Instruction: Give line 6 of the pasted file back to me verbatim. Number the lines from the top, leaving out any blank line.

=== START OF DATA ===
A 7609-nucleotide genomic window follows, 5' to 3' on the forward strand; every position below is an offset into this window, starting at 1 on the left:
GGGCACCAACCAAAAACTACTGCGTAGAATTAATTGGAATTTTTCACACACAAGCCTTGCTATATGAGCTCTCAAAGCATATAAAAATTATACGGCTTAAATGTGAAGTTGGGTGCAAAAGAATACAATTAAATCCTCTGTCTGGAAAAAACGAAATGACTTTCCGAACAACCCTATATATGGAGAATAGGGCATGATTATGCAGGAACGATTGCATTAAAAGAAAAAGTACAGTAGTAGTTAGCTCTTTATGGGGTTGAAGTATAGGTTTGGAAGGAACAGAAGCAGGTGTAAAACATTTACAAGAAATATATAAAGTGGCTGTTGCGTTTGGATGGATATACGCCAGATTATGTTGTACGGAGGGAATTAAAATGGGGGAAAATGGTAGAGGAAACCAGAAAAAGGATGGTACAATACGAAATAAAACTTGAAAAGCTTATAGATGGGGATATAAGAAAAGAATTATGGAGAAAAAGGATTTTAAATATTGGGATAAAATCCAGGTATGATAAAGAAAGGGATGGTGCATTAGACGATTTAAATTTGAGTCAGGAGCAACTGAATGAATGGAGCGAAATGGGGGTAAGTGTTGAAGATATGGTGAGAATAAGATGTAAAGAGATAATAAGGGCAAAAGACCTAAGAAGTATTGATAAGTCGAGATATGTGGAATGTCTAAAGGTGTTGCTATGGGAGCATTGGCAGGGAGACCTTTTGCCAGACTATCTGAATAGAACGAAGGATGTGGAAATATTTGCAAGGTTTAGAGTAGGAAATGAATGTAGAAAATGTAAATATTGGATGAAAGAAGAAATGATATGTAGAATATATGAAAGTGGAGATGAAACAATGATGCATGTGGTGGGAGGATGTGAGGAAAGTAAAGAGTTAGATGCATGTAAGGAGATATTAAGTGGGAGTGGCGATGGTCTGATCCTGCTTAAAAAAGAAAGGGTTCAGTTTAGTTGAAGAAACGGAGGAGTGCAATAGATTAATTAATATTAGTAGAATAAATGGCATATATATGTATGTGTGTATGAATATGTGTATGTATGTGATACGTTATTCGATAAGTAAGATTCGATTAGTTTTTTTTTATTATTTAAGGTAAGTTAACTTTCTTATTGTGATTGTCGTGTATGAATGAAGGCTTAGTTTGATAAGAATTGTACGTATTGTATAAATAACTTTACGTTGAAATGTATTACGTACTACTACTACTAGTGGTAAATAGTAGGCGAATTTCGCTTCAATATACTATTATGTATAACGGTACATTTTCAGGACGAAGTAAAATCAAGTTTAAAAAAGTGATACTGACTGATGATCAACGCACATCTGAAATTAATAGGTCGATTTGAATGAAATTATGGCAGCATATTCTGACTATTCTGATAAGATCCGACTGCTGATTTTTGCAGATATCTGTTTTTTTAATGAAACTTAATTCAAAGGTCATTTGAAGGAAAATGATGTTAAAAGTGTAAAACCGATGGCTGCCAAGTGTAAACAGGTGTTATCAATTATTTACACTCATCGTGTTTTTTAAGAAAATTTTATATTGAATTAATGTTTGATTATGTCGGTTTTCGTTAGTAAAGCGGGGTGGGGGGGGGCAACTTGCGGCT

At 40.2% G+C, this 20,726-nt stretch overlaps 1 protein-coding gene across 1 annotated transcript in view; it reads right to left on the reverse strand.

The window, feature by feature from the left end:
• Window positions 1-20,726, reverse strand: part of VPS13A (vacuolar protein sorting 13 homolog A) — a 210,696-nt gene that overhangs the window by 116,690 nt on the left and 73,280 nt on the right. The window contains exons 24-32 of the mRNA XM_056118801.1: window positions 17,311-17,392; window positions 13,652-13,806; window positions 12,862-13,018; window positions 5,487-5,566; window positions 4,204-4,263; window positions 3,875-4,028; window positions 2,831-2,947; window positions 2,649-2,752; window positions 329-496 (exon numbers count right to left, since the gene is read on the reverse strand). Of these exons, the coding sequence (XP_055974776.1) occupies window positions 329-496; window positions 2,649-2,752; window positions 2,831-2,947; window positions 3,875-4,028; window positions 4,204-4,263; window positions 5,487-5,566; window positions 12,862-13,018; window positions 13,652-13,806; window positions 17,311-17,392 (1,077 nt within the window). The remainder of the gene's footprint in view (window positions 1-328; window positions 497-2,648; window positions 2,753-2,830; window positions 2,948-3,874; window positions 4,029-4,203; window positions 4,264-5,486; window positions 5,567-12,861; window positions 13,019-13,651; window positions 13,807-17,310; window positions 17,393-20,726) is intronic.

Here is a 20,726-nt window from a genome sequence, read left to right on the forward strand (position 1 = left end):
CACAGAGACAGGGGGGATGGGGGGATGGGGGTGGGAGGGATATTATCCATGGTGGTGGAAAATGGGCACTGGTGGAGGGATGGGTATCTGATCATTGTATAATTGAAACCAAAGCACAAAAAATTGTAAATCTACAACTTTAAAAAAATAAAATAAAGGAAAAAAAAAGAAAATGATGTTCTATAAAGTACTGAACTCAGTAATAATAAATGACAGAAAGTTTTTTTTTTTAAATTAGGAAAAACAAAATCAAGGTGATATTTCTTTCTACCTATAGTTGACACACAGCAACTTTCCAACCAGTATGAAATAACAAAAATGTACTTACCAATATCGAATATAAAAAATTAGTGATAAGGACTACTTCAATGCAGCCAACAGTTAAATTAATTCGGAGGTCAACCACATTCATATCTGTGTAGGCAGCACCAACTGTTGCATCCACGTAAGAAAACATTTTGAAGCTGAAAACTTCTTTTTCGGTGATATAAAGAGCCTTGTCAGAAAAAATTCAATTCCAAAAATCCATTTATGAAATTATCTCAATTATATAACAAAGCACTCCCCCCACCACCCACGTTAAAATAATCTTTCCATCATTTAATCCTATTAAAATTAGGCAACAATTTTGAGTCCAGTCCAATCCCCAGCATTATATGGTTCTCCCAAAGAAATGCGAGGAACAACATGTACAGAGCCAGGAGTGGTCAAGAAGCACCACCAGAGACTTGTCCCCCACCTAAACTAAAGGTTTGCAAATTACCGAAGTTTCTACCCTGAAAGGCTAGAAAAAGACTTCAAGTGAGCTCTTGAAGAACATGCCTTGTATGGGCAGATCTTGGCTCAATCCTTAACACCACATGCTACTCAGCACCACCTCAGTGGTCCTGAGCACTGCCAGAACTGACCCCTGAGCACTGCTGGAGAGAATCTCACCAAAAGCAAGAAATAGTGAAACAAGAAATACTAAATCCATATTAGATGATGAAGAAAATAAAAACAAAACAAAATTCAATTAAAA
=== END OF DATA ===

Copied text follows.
Here is a 20,726-nt window from a genome sequence, read left to right on the forward strand (position 1 = left end):